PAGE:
The jam on this coming Wednesday will be the last beginner jam I host until after Labor Day. When it gets closer to the time that I will resume leading the jam, I will send out new song lists for the final phase of the beginner jam (Sept. - Dec. 2018). At the beginning of January 2019, the current beginner jam group will be relabeled as intermediate, and I will start a new beginner jam.
The song of the week is 'Soldier's Joy' in the key of D.
Soldier's Joy is one of the more popular traditional fiddle tunes in Bluegrass circles, but one will hear it played not only at Bluegrass jams, but also at Old-Time jams, at square dances, contradances, and even sometimes at Irish sessions.
Ralph Stanley and the Clinch Mountain Boys (guitar & fiddle breaks) (starts at 3:50) - key of D
Larry Rice and the Bottom Dollar Boys (mandolin, fiddle, Scruggs-style banjo: tuned GCGBD, & guitar breaks) - key of D
Earl Scruggs & John McEuen: a good example of Scruggs-style banjo and Clawhammer banjo being played together. Scruggs' banjo is tuned GCGBD; John McEuen's banjo is tuned GCGCE. Note: since there is no fiddle or mandolin here, they get away with playing Soldier's Joy in C (no capo) instead of D (capo 2).
Soldier's Joy follows the most typical form for traditional fiddle tunes: AABB (can be thought of as: verse, verse, chorus, chorus, if this helps), with each A-Part and each B-Part being 8 measures long. (Total: 32 measures). Like most traditional fiddle tunes, there is only one key that it is usually played in: in this case 'D'.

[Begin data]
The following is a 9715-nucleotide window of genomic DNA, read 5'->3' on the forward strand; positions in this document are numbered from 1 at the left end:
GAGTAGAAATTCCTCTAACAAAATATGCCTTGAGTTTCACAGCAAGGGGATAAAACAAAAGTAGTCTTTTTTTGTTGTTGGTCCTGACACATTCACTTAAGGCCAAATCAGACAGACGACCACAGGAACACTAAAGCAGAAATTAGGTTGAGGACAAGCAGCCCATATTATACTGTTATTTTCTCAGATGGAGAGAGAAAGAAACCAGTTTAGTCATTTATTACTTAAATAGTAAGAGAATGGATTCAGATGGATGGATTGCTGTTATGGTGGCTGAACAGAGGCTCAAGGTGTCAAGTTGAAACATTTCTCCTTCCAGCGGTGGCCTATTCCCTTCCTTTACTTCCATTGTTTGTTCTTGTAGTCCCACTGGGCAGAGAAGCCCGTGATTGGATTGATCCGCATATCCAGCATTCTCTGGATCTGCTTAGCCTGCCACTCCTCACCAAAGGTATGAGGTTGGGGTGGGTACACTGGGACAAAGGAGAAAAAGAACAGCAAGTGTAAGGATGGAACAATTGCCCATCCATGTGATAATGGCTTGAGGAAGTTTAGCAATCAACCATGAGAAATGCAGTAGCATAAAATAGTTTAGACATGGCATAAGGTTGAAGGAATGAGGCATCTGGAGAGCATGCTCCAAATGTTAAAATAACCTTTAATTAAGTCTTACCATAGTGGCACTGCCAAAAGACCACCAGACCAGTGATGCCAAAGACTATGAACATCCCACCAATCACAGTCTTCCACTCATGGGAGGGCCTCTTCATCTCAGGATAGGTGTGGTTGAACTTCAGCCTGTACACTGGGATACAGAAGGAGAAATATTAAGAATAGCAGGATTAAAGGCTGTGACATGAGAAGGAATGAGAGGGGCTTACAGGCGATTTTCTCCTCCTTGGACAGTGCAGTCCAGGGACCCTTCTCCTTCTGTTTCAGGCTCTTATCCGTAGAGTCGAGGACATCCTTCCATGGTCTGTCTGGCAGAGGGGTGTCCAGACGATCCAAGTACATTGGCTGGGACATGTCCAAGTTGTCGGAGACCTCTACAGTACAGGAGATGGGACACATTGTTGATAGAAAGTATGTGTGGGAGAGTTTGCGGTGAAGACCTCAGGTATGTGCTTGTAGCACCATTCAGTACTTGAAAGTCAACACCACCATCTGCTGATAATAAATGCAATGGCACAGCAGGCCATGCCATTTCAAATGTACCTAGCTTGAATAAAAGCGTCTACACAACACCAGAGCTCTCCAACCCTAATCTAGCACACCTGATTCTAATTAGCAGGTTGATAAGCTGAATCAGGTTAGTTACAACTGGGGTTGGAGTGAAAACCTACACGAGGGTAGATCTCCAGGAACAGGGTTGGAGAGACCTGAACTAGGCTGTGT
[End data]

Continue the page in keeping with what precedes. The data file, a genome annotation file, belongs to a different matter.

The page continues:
The chord progression that we use at the beginner jam for 'Soldier's Joy' is the one that I have heard most frequently at Bluegrass Jams and on Bluegrass recordings of the tune. It is:
1 1 1 5
1 1 1/5 1
1 4 1 5
1 4 1/5 1
In the key of D: 1 = D; 4 = G; 5 = A.
'To capo or not to capo'
Many banjo players and some guitar players prefer to play Soldier's Joy in D by capoing to the 2nd fret and then playing it as if in 'C'. For this reason, I have included both key of D and key of C tabs for banjo and guitar in the attachments.
If you have the capo on the 2nd fret for playing Soldier's Joy in D, then your chord shapes need to be the same as those for playing in the key of C without a capo: 1=C; 4=F; 5=G.
Note: On banjo, no matter which of these two options you choose: capo 2 or no capo, you will need to raise your 5th string up to an A note (i.e., spike/capo your 5th string to the 7th fret) in order to be able to play an effective Scruggs-style or Clawhammer-style break.
Most Scruggs-style banjo players who prefer the capo 2 option tune their 4th string down a whole step so as to retain access to the lowest melody note in the tune when playing within the first 5 frets. (This is called 'C tuning': without the capo the 4th string will be tuned down to a C note. With the capo on the 2nd fret, the 4th string will then register as a D note when not fretted.)
Most clawhammer banjo players play Soldier's Joy either by tuning to Double C tuning: GCGCD or Open C tuning: GCGCE, and then capo to the 2nd fret in order to be playing in D.
Since the most effective way to start most fiddle tunes at a jam is by playing an 8 potato intro before starting into the first A-Part of your intro break, I have included an attachment that gives 8 potato intros suitable for Soldier's Joy and most other key of D fiddle tunes, for fiddle, mandolin, guitar, and banjo.